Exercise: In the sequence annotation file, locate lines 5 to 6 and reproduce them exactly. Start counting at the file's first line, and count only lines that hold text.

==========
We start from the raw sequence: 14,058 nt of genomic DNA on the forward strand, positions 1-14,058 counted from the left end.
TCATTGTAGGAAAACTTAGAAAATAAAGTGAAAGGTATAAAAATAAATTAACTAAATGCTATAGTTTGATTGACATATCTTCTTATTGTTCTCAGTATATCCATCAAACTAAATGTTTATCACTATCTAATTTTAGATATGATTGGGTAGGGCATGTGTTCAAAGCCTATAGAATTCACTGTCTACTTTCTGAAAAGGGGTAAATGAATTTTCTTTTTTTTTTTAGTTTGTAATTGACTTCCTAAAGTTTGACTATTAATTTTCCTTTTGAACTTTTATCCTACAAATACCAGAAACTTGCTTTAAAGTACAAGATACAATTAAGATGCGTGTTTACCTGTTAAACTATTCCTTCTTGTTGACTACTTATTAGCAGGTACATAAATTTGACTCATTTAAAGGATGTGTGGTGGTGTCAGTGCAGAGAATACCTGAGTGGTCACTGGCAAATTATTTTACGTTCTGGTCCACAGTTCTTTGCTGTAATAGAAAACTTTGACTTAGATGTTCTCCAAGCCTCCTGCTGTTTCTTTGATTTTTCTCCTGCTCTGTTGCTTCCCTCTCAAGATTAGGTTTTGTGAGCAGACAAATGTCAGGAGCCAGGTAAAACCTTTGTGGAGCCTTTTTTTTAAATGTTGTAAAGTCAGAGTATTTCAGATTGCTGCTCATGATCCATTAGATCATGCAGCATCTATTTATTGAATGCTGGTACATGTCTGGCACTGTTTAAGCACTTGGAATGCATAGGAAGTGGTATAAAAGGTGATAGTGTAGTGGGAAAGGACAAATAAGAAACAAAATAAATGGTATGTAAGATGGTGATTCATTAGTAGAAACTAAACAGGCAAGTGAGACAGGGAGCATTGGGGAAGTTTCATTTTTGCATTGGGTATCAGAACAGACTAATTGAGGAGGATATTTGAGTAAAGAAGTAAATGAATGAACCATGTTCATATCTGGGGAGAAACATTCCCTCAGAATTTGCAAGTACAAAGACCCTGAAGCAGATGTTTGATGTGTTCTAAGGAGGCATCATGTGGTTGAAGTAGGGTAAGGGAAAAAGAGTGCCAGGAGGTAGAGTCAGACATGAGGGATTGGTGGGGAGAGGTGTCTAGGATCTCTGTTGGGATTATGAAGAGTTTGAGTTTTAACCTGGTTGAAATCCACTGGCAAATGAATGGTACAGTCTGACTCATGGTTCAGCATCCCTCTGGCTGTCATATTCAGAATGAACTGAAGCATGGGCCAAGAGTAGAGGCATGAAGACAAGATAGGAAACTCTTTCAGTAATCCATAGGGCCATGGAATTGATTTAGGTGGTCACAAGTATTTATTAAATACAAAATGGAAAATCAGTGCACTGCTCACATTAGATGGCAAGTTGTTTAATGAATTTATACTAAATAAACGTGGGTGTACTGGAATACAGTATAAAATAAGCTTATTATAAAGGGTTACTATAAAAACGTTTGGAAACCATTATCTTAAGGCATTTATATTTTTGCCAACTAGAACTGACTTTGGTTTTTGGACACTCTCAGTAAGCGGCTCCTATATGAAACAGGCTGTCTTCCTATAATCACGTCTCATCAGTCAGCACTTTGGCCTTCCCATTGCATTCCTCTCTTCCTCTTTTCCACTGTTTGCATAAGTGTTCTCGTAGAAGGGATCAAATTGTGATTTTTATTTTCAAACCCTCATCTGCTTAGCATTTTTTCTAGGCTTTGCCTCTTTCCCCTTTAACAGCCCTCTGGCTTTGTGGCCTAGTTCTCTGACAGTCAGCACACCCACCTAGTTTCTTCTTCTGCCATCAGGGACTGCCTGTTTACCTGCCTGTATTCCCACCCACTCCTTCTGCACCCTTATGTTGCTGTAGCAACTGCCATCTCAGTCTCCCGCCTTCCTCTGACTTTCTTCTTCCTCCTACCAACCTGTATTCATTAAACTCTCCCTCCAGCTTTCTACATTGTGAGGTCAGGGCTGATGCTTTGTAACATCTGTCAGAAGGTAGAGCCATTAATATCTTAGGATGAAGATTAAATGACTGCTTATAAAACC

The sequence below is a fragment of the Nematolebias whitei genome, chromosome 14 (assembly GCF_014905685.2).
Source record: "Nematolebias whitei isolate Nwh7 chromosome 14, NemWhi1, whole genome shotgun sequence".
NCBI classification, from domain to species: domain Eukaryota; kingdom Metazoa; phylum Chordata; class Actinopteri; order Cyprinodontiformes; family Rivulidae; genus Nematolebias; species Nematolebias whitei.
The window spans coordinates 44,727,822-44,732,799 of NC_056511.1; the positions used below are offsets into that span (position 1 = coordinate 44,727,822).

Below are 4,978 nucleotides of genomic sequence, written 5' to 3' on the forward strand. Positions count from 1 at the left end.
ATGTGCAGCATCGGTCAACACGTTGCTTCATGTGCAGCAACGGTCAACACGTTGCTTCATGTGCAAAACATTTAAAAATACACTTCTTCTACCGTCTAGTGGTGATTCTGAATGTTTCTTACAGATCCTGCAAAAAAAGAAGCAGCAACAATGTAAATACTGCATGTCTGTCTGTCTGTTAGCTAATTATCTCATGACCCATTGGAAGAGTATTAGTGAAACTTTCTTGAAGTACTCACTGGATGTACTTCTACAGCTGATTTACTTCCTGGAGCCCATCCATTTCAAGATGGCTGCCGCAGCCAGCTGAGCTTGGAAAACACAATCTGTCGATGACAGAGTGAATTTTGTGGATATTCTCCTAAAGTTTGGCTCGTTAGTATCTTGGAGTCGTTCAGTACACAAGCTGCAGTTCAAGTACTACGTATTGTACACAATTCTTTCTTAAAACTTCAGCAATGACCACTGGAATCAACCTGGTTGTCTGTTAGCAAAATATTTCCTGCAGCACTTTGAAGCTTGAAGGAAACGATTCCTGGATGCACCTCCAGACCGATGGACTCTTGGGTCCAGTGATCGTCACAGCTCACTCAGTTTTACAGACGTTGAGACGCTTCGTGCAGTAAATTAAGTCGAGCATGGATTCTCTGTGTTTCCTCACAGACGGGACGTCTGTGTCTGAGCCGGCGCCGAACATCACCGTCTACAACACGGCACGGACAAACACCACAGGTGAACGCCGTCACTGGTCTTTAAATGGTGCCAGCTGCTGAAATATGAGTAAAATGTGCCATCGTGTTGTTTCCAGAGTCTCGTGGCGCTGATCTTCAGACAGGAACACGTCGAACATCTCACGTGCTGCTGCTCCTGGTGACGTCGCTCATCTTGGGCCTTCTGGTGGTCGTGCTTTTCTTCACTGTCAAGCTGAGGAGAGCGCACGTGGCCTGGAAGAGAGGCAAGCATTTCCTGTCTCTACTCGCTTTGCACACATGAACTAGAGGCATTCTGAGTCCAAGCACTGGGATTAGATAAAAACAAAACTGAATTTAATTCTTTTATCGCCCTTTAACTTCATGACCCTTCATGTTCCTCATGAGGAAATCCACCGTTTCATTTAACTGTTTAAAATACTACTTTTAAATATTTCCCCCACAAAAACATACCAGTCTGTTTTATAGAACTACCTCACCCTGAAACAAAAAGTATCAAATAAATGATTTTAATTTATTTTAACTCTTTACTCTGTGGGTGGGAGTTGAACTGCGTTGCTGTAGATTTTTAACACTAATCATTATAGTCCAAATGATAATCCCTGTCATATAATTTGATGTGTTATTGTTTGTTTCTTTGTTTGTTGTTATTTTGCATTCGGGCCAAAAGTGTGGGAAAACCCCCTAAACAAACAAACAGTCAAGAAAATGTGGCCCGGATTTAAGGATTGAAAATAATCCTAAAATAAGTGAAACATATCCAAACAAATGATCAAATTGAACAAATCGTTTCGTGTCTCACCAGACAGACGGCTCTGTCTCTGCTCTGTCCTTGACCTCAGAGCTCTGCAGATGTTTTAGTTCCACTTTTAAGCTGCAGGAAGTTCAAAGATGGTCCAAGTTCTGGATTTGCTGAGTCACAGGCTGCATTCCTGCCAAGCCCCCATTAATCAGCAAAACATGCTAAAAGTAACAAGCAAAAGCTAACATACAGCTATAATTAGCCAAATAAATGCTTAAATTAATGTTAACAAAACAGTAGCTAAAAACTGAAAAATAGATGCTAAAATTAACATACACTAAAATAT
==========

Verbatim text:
NCBI classification, from domain to species: domain Eukaryota; kingdom Metazoa; phylum Chordata; class Actinopteri; order Cyprinodontiformes; family Rivulidae; genus Nematolebias; species Nematolebias whitei.
The window spans coordinates 44,727,822-44,732,799 of NC_056511.1; the positions used below are offsets into that span (position 1 = coordinate 44,727,822).